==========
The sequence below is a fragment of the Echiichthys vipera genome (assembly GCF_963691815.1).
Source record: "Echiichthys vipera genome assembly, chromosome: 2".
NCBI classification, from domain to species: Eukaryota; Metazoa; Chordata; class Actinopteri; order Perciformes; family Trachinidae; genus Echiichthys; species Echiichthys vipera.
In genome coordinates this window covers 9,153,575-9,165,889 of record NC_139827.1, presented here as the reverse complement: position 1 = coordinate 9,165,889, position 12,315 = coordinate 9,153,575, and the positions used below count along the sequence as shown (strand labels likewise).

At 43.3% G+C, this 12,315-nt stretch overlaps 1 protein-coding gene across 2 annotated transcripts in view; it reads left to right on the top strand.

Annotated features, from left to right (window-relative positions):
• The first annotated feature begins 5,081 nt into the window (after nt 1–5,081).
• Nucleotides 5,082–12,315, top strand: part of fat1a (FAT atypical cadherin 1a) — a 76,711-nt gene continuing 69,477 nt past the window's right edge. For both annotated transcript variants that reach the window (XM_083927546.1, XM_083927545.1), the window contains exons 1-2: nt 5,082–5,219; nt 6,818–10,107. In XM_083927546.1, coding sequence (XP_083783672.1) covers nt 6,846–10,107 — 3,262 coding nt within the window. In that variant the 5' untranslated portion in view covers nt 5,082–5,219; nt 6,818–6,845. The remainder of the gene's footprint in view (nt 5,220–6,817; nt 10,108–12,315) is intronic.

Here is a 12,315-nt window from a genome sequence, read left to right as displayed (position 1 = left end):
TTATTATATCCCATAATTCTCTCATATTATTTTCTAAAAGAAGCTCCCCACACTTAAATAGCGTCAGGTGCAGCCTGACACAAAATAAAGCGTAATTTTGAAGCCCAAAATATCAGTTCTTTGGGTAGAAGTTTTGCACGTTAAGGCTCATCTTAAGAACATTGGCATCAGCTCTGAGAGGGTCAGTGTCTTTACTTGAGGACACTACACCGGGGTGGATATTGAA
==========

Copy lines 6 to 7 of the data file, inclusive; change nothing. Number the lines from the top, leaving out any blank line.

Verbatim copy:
Annotated features, from left to right (window-relative positions):
• The first annotated feature begins 5,081 nt into the window (after nt 1–5,081).